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Complete Moomin Strips to be released in five volumes!

This was apparently announced back in January, but it only just came to my attention, thanks to Peter Trei over on rec.arts.comics.strips:


Drawn & Quarterly will publish the first of a five-volume series of MOOMIN: THE COMPLETE TOVE JANSSON COMIC STRIP in September 2006, it was announced today by Chris Oliveros, President & Publisher of the Montreal-based graphic novel and arts publishing house. This is the first time the strip will be published in any form in North America and will deservedly place cartoonist and author Tove Jansson among the international cartooning greats of the last century.

“All of us at D+Q are huge fans of Jansson’s Moomin children’s books, especially the editor of the series, Tom Devlin, who brought the Moomin comic strips to our attention,” said Oliveros. “The quality and quantity of what Tove created in the MOOMIN comic strip is nothing short of astounding.”

“To comic strip fans, there are few surprises or unknown strips out there that have yet to be published in North America,” said Tom Devlin, Editor and Production Designer. “To be the editor of a five-volume series that will bring the comic strip of one the most internationally renowned children’s authors and her creations to a whole new audience is thrilling. Comic strip fans as well as fans of the MOOMIN chapter books will be fascinated by the caliber of Tove’s cartooning skills.”

Jansson is revered around the world as one of the foremost children’s authors of the twentieth century for her illustrated chapter books regarding the magical worlds of her creation, the Moomins. The Moomins saw life in many forms but debuted to its biggest audience ever on the pages of world’s largest newspaper the “London Evening News”, in 1954. The strip was syndicated in newspapers around the world with millions of readers in 40 countries. MOOMIN: THE COMPLETE TOVE JANSSON COMIC STRIP; BOOK ONE is the first volume of Drawn & Quarterly publishing plan to reprint the entire strip drawn by Jansson before she handed over the reins to her brother Lars in 1960.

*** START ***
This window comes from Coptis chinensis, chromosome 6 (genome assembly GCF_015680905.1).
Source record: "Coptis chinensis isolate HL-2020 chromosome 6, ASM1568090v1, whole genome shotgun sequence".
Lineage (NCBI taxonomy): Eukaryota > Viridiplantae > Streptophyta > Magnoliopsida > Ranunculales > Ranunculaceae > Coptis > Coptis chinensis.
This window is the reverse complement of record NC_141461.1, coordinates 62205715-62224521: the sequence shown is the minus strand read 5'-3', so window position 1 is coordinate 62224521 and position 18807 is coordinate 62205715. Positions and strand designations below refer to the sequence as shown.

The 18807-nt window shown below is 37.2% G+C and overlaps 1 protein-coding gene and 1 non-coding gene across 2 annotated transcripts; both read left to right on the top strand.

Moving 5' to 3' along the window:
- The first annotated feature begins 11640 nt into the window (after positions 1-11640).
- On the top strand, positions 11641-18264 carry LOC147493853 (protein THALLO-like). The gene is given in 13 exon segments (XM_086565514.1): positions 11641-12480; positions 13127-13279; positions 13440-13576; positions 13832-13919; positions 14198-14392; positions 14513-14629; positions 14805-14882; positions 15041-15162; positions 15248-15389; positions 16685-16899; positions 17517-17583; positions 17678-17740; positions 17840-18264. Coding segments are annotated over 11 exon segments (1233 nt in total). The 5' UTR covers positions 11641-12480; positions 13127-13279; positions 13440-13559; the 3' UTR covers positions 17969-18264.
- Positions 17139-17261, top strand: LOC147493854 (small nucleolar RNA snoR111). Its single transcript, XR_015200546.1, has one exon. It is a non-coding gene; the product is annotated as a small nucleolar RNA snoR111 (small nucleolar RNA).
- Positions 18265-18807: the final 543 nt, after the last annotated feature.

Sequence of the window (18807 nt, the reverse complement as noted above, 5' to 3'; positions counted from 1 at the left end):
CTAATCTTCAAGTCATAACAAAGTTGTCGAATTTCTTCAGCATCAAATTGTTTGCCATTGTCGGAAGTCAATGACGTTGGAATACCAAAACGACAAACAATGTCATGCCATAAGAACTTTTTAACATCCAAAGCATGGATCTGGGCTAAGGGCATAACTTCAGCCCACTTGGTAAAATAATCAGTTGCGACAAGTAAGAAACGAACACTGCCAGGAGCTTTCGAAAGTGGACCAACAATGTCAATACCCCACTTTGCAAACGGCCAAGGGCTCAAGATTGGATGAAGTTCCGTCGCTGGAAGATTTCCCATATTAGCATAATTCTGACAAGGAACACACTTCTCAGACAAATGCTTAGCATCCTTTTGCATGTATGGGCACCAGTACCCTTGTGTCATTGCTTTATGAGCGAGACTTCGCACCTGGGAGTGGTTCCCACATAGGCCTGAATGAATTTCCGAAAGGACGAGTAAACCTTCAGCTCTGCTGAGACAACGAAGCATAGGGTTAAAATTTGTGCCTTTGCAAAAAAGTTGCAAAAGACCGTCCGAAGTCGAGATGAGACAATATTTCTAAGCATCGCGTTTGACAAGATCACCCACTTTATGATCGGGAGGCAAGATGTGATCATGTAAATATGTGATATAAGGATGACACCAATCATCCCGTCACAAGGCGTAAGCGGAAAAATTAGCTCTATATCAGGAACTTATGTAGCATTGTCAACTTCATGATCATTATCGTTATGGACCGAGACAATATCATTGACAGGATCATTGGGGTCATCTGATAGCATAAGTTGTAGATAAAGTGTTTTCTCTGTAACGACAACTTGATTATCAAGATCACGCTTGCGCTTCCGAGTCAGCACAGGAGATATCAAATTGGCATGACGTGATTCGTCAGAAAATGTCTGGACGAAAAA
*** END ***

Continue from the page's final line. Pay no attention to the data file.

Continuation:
The Moomins are a tight-knit family – hippo-shaped creatures with easygoing and adventurous outlooks. Jansson’s art is pared down and precise, yet able to compose beautiful portraits of ambling creatures in fields of flowers or rock-strewn beaches that recall Jansson’s Nordic roots. The comic strip reached out to adults with its gentle and droll sense of humor. Whimsical but with biting undertones, Jansson’s observations of everyday life, including guests who overstay their welcome, modern art, movie stars, and high society, easily caught the attention of an international audience and still resonate today.

Oh, I want it. I want it very much. 🙂

And lo, there were shelves for the books to rest upon

One of the problems with a small apartment occupied by two bibliophiles is the matter of where to actually PUT all the books. There really just aren’t that many good places to put bookcases, if one is to have any other furniture in the place.

When I was visiting djbp and bardling last month, I got to admiring the wall mounted track shelving they had up for bookstorage in one of the upstairs rooms. It occurred to me that this could be the answer to our problem. Since it was wall mounted, I could simply have shelves cut to whatever length I wanted on that part of the wall, and since they didn’t have to reach all the way to the floor, they could be placed above other furniture.

Last night, I dropped by home depot and picked up some supplies. Rails, brackets, and a 1×8 cut into five 27.5″ pieces, which was the precise distance from the wall to the edge of the window in our computer room. This is the room where the guest bed is deployed when we have visitors, so we wanted to arrange the room in such a manner as to not require extensive shifting about to put the bed in place.

Things didn’t go as smoothly as I’d have liked. I discovered rather quickly that the studs in the wall were made of metal, and as a result I made another trip to Home Depot to get some drywall-anchor screws so that the shelves could be mounted between the studs instead. Then I found that the particular drywall used here was so soft that if you weren’t careful, when the anchor finally was fully caught it would start to burrow through the wall. There are, as a result, a few more holes in the wall than I had originally intended. But they are all in places where the shelves are, so they’re not really noticeable. I’ll get some plaster later and fix them up.

Anyway, I finally got it all up, and populated with books, and it looks rather nice in the end, so the frustration was ultimately worth it.

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